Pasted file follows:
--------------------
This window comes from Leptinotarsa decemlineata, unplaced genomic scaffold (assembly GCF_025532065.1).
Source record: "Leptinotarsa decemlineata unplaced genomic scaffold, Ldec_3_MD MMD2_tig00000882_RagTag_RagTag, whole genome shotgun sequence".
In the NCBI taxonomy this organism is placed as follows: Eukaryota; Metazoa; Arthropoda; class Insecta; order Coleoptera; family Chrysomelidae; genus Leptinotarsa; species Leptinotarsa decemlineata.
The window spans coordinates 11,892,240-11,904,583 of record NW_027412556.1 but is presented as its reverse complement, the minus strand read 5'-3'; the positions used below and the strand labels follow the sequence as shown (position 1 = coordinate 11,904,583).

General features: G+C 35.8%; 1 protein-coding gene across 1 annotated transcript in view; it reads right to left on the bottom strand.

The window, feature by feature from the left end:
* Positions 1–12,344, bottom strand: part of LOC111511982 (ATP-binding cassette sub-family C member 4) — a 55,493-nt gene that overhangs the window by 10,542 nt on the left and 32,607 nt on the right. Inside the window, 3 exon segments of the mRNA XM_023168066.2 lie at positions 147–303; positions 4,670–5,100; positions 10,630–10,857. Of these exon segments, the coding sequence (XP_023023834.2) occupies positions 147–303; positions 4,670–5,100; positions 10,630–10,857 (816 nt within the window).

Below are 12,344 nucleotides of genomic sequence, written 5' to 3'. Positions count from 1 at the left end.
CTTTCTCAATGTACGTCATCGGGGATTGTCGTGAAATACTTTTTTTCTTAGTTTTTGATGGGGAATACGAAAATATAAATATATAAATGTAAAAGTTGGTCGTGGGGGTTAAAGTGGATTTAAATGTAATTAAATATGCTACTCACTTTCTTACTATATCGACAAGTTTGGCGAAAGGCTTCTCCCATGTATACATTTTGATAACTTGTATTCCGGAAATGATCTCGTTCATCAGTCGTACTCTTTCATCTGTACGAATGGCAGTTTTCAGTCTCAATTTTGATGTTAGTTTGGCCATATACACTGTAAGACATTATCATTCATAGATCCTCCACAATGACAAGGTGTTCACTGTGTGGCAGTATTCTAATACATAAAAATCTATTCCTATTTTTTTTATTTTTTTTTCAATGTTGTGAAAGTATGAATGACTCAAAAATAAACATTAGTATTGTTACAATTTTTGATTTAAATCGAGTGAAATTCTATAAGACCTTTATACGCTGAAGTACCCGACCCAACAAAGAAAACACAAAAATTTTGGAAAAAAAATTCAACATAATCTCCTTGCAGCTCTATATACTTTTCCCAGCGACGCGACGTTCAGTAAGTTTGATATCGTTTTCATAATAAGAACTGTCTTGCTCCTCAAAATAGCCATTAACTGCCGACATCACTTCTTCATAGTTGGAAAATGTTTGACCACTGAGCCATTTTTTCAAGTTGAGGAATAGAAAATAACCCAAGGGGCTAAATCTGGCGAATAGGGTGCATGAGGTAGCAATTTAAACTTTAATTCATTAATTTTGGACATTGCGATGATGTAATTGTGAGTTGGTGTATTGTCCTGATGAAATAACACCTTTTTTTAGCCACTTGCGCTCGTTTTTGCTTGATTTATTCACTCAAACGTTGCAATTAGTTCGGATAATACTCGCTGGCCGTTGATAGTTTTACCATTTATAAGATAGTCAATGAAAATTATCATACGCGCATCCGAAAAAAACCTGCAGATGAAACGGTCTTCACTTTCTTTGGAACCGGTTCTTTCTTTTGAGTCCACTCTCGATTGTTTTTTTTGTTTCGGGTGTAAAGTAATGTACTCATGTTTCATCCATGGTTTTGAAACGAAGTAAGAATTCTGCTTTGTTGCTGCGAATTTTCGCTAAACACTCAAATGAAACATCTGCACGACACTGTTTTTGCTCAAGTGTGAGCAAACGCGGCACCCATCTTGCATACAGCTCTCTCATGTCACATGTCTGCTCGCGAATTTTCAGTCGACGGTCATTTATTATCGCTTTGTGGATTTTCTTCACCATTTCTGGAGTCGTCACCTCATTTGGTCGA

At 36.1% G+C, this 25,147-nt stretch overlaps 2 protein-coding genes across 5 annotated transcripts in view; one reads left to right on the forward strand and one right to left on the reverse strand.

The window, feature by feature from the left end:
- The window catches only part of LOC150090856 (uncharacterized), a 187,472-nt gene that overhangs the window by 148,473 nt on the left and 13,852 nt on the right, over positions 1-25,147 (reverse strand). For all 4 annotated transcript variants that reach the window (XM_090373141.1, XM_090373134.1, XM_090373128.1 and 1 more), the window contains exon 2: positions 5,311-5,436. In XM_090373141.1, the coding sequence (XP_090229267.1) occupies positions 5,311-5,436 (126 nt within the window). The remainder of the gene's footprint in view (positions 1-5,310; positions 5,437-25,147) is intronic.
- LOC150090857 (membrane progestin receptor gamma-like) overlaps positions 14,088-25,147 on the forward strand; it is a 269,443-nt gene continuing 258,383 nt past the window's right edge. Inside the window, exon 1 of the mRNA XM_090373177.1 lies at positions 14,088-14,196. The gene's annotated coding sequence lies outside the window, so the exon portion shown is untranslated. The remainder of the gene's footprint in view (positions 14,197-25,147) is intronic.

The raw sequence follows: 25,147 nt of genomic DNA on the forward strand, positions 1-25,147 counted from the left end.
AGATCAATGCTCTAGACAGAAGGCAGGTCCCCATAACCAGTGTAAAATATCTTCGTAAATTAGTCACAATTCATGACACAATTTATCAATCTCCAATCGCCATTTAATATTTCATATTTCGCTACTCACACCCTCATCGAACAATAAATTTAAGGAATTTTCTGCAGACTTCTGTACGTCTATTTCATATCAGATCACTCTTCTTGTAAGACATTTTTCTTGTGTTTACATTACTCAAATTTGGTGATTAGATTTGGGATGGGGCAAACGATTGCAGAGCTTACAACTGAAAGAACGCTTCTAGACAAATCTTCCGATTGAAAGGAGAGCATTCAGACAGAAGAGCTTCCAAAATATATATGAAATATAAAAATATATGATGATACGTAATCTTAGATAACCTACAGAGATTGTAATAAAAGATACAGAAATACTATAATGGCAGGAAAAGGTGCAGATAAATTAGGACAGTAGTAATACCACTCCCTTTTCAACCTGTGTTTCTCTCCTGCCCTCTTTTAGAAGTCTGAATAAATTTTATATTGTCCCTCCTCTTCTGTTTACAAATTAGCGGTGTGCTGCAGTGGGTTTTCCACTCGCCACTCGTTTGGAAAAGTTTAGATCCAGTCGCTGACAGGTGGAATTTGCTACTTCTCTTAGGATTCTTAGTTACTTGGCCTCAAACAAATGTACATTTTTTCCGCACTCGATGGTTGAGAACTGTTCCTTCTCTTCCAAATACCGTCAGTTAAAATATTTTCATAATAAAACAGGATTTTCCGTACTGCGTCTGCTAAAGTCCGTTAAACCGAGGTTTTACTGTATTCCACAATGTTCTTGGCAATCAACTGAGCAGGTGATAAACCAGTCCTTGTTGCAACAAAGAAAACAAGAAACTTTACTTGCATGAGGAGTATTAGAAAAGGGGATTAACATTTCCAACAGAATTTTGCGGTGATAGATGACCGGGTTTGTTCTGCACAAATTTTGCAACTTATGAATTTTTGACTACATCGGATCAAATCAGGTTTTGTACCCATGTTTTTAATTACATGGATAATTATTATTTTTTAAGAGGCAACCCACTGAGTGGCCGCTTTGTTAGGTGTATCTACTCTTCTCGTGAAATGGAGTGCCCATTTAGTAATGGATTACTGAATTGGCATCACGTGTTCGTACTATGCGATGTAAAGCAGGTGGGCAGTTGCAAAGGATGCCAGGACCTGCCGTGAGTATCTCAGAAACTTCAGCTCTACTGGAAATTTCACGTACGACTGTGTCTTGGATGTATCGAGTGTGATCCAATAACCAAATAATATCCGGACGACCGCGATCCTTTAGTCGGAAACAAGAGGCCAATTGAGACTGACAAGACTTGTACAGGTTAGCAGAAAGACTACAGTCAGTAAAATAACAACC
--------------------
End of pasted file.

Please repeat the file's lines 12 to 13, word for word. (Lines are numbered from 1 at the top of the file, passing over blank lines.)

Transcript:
- The window catches only part of LOC150090856 (uncharacterized), a 187,472-nt gene that overhangs the window by 148,473 nt on the left and 13,852 nt on the right, over positions 1-25,147 (reverse strand). For all 4 annotated transcript variants that reach the window (XM_090373141.1, XM_090373134.1, XM_090373128.1 and 1 more), the window contains exon 2: positions 5,311-5,436. In XM_090373141.1, the coding sequence (XP_090229267.1) occupies positions 5,311-5,436 (126 nt within the window). The remainder of the gene's footprint in view (positions 1-5,310; positions 5,437-25,147) is intronic.
- LOC150090857 (membrane progestin receptor gamma-like) overlaps positions 14,088-25,147 on the forward strand; it is a 269,443-nt gene continuing 258,383 nt past the window's right edge. Inside the window, exon 1 of the mRNA XM_090373177.1 lies at positions 14,088-14,196. The gene's annotated coding sequence lies outside the window, so the exon portion shown is untranslated. The remainder of the gene's footprint in view (positions 14,197-25,147) is intronic.